AS a New Zealander, Mark Coles knows what it’s like to live in the shadow of the “big brother” next door. It is a mentality that he hopes will come in handy in his new role as the first full-time coach of the Scottish women’s cricket team.

The creation of the post, he hopes, is a sign of intent from Cricket Scotland about how they see the women’s game developing.

Coles already has a wealth of significant experience coaching in the female game overseas, most recently a successful two-year stint in charge of the Pakistan national side.

The former Wellington player is aware that Scotland already has two world-class operators in Kathryn and Sarah Bryce but believes there is scope to unlock the potential in the rest of the squad.

Qualifying for next year’s Commonwealth Games and T20 World Cup are the short-term goals but Coles wants to create an environment where the Scots feel comfortable testing themselves against the game’s elite including Australia, India and, of course, England.

“There is a very clear intent from Cricket Scotland that they want to try to get to the next level and I hope I can be the person to help them do that,” he said from his home on the Sunshine Coast in Australia.

“The ICC [International Cricket Council]’s intentions with women’s cricket are to grow the game and there are countries all over the world with teams now including the likes of Brazil and Uganda.

“You only have to look at a country like Thailand coming from nowhere to reach last year’s World Cup to see what is possible. We want our players to aspire to reach that level too.

“Scottish people and New Zealand people are very similar. We might not speak the same way but we’re nearly always the underdogs. We’re the little brother to Australia just as Scotland is to the Poms [England]. The good thing is that means as countries we always try to punch above our weight.

“The bad thing is there isn’t always that belief you can do it against the bigger nations. So that’s something we’ll look to change.

“I want a mindset that, when we come up against the better teams, we know we can beat them if we play to our best. Nothing should be impossible.”

Last year was a complete write-off for all of Scotland’s international teams, the Wildcats included, who have now seen two proposed trips to La Manga to take on Ireland postponed because of corona concerns.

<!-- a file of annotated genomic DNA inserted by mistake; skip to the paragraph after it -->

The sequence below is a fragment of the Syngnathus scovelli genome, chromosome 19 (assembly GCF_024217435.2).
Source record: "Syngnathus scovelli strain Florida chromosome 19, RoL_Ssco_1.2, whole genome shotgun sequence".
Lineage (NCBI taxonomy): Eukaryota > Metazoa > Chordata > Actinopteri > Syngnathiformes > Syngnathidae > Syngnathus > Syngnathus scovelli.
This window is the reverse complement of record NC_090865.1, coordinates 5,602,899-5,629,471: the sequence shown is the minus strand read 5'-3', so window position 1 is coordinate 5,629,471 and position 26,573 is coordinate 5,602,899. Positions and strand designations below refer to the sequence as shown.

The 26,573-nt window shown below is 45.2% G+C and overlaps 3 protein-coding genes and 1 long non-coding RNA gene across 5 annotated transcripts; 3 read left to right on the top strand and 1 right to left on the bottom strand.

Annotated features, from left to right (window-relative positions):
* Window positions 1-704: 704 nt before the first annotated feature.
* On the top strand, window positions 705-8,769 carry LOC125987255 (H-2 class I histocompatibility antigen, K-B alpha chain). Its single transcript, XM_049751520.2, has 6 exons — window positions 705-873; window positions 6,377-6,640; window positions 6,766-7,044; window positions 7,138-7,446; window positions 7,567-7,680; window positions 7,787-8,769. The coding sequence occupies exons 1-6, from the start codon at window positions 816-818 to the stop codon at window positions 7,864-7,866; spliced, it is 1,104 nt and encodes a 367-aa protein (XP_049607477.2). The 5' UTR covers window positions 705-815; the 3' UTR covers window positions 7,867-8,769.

Coles will, therefore, be inheriting a group of players who won’t have played together competitively for 18 months but hopes that will leave them hungry to get going again.

“The only way the girls are going to improve will be through playing games – you don’t improve in the nets,” he added.

“And if that means we have to play teams who are slightly better than us then that’s a good thing. You progress quicker playing against better opposition.

“So when Australia, New Zealand, South Africa or India come to the UK to play tours against England I want them to come through Scotland.

“Our girls might be on the thick end of a beating at times but how much will they learn? That’s the key. When you’re playing against the best you always lift your game to a standard higher than if you were just playing against a team the equal of you.” 

The Scottish set-up will be a lot different to Coles’ experiences coaching in Pakistan, Vanuatu and his native New Zealand but he believes common themes can be applied regardless of the backdrop.

“It’s just about giving the players confidence and a clear gameplan that they’re comfortable with,” added Coles. 

“If they can retain that belief that they can execute that no matter who’s bowling to them or who they’re bowling to then that’s all you can ask.

“And the most important thing is just to enjoy it. Sometimes we get so caught up in the competitive element that we forget that the reason we all got involved in sport to begin with is to enjoy the challenge.

“In cricket you fail more than you succeed compared to other sports. That’s just the nature of it. But once you learn to accept that, then it’s just about having fun and doing your best.”